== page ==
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'I think that door is closed': Former England captain Chris Robshaw delivers verdict on international future

By Online Editors

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Former England captain Chris Robshaw has conceded it’s unlikely that he’ll ever play for his country again following the rise of young flankers Tom Curry and Sam Underhill.


Robshaw, who last played for Eddie Jones’ side against South Africa last June, currently stands as England’s second-most experienced skipper of all-time, after having led his nation to 26 wins from 43 tests in charge.

However, his experience wasn’t enough to win him selection for England’s World Cup squad in Japan earlier this year, with Curry and Underhill – labelled by Jones as the ‘Kamikaze Kids’ – providing a masterclass throughout the tournament in the No. 6 and No. 7 jerseys.

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The youngsters’ staunch defensive presence and immense work rate at the World Cup garnered plenty of admirers worldwide, and Robshaw was among those in awe of the 21-year-old’s and 23-year-old’s exploits on rugby’s grandest stage.

“They were both brilliant, potentially England’s players of the tournament,” he said, according to the Mirror.


“They were superb throughout the whole thing, not just the odd game.”

Now at the age of 33 and in the final year of his contract with club side Harlequins, the Robshaw admitted that his time in the England jersey is likely to be all but over thanks to the emergence of Curry and Underhill.

“I’m a realist,” Robshaw said.


“I’d bite anyone’s hand off for another shot at international rugby but I think that with the back row options England now have, unfortunately they’ll go elsewhere.

“These guys are the future. Of course I’d love to have that opportunity again. You always want to play for your country, win more caps and play at Twickenham.

“But unfortunately I think that door is closed, though it won’t be for the lack of trying on my part.”

Under former coach Stuart Lancaster, the 66-cap veteran captained England for four years, and was at the helm during his country’s ill-fated 2015 World Cup campaign, of which they failed to emerge from the pool stage in front of their home fans.

Robshaw showed great strength of character in returning to the international arena in the wake of England’s downfall, however, as he went on to play a further 24 tests for England between 2016 and 2018 following their premature exit from the tournament.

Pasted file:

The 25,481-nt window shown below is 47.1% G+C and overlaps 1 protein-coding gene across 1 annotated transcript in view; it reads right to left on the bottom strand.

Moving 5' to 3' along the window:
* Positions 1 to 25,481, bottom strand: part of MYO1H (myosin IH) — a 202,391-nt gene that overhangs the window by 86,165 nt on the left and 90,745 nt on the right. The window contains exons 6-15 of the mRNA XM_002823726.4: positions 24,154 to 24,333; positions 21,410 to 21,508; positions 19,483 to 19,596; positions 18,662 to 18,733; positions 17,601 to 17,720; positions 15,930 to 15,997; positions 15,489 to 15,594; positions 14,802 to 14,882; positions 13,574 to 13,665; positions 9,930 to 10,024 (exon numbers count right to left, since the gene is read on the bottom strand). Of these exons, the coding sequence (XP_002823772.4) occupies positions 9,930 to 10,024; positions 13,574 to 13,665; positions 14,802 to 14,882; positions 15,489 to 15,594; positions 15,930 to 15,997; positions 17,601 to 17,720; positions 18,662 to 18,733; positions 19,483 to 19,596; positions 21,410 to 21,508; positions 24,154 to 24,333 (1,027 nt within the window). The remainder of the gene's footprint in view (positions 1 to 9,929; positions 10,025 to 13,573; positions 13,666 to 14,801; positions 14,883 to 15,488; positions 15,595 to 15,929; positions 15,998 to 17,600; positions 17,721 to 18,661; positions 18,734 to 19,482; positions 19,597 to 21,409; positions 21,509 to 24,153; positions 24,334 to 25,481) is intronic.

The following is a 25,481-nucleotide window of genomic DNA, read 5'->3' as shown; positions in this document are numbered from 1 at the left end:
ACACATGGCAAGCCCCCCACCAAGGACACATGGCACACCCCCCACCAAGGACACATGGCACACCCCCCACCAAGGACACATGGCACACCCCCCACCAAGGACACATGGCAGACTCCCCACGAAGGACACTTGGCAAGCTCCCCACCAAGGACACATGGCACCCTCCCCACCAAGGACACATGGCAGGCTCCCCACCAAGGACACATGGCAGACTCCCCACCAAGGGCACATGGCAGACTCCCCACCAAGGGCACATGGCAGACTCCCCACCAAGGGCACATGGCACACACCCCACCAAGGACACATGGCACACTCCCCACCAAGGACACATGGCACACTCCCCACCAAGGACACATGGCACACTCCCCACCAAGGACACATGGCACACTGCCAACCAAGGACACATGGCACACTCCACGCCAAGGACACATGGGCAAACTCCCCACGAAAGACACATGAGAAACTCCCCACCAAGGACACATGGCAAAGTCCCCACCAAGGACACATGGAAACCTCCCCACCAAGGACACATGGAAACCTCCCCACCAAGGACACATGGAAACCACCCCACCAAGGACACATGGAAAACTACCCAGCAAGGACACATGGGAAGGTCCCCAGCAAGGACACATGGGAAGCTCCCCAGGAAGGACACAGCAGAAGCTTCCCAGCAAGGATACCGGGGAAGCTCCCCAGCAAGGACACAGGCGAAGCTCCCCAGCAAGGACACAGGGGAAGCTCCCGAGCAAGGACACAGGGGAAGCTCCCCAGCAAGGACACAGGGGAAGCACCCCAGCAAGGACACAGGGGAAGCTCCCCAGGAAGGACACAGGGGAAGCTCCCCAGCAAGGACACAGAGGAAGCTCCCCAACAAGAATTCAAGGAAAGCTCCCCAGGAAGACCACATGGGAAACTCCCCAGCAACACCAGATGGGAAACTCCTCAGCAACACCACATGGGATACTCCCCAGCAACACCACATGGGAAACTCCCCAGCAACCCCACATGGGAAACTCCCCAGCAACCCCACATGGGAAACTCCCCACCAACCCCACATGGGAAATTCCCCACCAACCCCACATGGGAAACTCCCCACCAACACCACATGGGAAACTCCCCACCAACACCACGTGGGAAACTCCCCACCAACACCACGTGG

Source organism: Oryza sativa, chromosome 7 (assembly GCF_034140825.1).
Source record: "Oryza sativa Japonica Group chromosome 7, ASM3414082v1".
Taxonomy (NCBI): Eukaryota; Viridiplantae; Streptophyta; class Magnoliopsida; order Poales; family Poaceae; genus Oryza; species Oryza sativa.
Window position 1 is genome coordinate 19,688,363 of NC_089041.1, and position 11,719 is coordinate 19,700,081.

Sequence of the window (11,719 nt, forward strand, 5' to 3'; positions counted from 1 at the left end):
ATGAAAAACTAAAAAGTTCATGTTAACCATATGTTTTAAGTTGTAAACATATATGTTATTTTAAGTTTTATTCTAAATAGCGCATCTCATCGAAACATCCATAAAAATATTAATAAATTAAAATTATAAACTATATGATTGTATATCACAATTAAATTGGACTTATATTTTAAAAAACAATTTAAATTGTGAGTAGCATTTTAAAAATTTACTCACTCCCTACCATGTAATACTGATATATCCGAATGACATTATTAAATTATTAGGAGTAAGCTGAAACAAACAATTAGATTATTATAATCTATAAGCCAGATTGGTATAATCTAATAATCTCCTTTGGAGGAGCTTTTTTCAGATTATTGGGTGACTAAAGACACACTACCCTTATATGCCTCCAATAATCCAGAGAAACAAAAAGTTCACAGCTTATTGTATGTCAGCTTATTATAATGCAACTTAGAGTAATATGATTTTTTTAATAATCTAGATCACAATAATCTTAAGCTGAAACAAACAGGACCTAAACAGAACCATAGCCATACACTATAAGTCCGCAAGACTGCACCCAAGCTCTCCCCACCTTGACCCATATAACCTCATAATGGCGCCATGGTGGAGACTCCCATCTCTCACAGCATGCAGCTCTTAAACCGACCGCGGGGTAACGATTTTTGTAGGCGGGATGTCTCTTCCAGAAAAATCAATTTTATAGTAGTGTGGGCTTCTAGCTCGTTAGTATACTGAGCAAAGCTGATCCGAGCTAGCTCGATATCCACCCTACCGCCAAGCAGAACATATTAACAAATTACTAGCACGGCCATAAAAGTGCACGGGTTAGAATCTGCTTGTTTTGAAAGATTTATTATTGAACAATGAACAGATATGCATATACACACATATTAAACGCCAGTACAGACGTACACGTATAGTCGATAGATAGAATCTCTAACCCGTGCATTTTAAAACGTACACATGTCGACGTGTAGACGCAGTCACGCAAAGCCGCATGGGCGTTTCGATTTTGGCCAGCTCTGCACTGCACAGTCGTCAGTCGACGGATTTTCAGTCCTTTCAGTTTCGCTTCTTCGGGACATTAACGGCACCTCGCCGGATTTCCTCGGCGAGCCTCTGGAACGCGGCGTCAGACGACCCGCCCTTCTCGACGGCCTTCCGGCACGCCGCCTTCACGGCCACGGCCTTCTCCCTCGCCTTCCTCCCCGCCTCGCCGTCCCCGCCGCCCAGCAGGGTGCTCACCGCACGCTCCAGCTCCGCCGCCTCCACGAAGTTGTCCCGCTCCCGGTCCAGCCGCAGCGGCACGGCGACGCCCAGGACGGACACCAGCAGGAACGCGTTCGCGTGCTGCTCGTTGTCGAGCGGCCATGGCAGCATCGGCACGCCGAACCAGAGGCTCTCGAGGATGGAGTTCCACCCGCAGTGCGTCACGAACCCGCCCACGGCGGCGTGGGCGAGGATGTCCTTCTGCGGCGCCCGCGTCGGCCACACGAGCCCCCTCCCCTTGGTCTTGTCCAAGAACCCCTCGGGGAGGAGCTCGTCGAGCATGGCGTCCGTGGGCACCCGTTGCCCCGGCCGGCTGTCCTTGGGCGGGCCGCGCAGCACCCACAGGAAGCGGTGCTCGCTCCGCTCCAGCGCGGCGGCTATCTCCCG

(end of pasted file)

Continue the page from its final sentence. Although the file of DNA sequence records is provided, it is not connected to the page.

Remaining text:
In that time, he played a starring role in England’s 2016 Six Nations Grand Slam and historic series sweep of the Wallabies during their tour of Australia later that year.

“I loved playing for my country, I was extremely honoured to do so,” Robshaw said, as reported by the Mirror.

“I’ve had some massive highs, some big lows as well. You’re only ever a custodian of that shirt. Unfortunately there comes a time that somebody else takes it on.

“The exciting thing about this England side is probably two-thirds can go to another World Cup. They are the right age and there’s a lot of people knocking on the door.”

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Robshaw highlighted 22-year-old Harlequins teammate Alex Dombrandt as among those to be in the mix for the loose forward contingent when the 2023 World Cup in France rolls around.

“He’s definitely a player for the present and for the future,” he said of his fellow back rower.

“Whether he goes straight into England’s Six Nations squad I don’t now, but I’m sure there will be an opportunity for him. He’s very much ready.”

With the expiration date looming on his Harlequins contract, Robshaw is yet to make a decision regarding his post-rugby future, although a move into coaching has been ruled out of the equation.

“In the next month or so I’ll have to decide,” he said.

“I need to have big sit down over Christmas and think things through.

“Would I go into coaching? No I don’t think so. To be a good coach you have to love coaching and I don’t get that full buzz out of it.”

Robshaw could be in action again as early as this Saturday as Harlequins resume their Premiership campaign against Wasps at Ricoh Arena in Coventry.

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'I think that door is closed': Former England captain Chris Robshaw delivers verdict on international future